The Cattle Raid of Cooley

The Cattle Raid of Cooley

Belfast writer/artist Patrick Brown has been publishing his brilliant adaptation of the epic Irish legend Táin Bó Cúailnge as a free webcomic for three years. Part of the Ulster Cycle Legends, the Táin relates Cú Chulainn’s defence of Ulster against Connacht’s Queen Medb. It is a violent, visceral and darkly comic tale and Brown’s interpretation doesn’t leave much to the imagination; the single-colour artwork, raw and frenetic, is reminiscent of Eddie Campbell’s work on From Hell and the story is well-crafted with an obvious passion for the subject matter. The webcomic stands at 140 pages with more promised, and if you like it you should support the creator by buying the print editions.

The Curse of Cromwell

Cromwell and William’s Irish Wars
Moccu Press

Writer Dermot Poyntz and artist Lee Grace have produced a trilogy of historical graphic novels dealing with the Cromwellian and Williamite wars in Ireland (Curse of Cromwell, War of the Two Kings and Plight of the Wild Geese). Similar to Blood on the Rose (reviewed in LookLeft #5), while historically accurate, they lack a sense of engagement. While enjoyable enough, often they feel like perfunctory military or Leaving Cert-esque histories with images added on.

Brian Boru: Ireland's Warrior King

Brian Boru: Ireland’s Warrior King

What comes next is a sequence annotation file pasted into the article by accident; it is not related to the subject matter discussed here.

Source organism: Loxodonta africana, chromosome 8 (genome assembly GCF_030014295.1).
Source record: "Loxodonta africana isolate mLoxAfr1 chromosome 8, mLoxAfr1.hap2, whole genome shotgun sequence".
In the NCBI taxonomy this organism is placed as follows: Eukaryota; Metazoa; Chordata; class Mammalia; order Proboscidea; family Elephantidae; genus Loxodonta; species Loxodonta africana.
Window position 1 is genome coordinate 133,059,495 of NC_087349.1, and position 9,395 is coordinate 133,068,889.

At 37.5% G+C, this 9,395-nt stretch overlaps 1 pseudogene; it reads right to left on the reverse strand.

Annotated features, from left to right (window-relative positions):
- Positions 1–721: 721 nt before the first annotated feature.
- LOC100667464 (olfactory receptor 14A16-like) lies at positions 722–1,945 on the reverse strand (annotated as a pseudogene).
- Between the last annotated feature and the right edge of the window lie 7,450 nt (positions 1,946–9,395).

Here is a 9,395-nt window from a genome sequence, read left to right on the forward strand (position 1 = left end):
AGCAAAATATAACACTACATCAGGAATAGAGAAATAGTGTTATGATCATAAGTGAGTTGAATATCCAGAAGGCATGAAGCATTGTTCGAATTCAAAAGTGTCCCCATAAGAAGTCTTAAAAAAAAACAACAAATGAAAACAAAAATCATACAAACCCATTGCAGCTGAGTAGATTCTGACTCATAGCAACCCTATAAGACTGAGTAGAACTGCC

O’Brien Press

Much better is Damien Goodfellow’s debut offering, chronicling the life and times of Brian Boru of the Dál gCais who rose from minor Munster chieftain to become High King of Ireland. There are no heroes in this story, just a cast of power-hungry Gaels and Vikings whose alliances and intrigues are constantly shifting. Narrated by the wily Gormfhlaith, wife and ultimate betrayer of Boru, the book traces his life from his rise in Munster to his death at the Battle of Clontarf. The art – jagged, dark and bloody – reflects well the times depicted; unrelentingly harsh and marked by constant warring. While the Brian Boru’s legend is open to historical critique, this is a rollicking good read.

Two reviews of Dr. David Landy’s ‘Jewish Identity and Palestinian Rights’

January 25, 2012

Below are two, essentially identical, reviews of Dr. David Landy’s Jewish Identity and Palestinian Rights: Diaspora Jewish Opposition to Israel, for LookLeft magazine and SIPTU’s Liberty newspaper.

Identity Crisis? Jewish Identity and Palestinian Rights. Diaspora Jewish Opposition to Israel by David Landy (Zed, 2011)
LookLeft #8, October 2011

Jewish Identity and Palestinian Rights is a ground-breaking investigation into the relatively recent phenomenon of organised international Jewish criticism of the Israeli state. From the outset Landy, an Irish-Jewish academic in Trinity, opposes the much touted rightwing view that those involved in this field are either “self-hating Jews” or suffering from “identity crises”. He instead asserts that such groups, in their various different forms, exist because those involved are universalist in outlook and feel that, as Jews, they can play a role in ending Israeli oppression of the Palestinian people.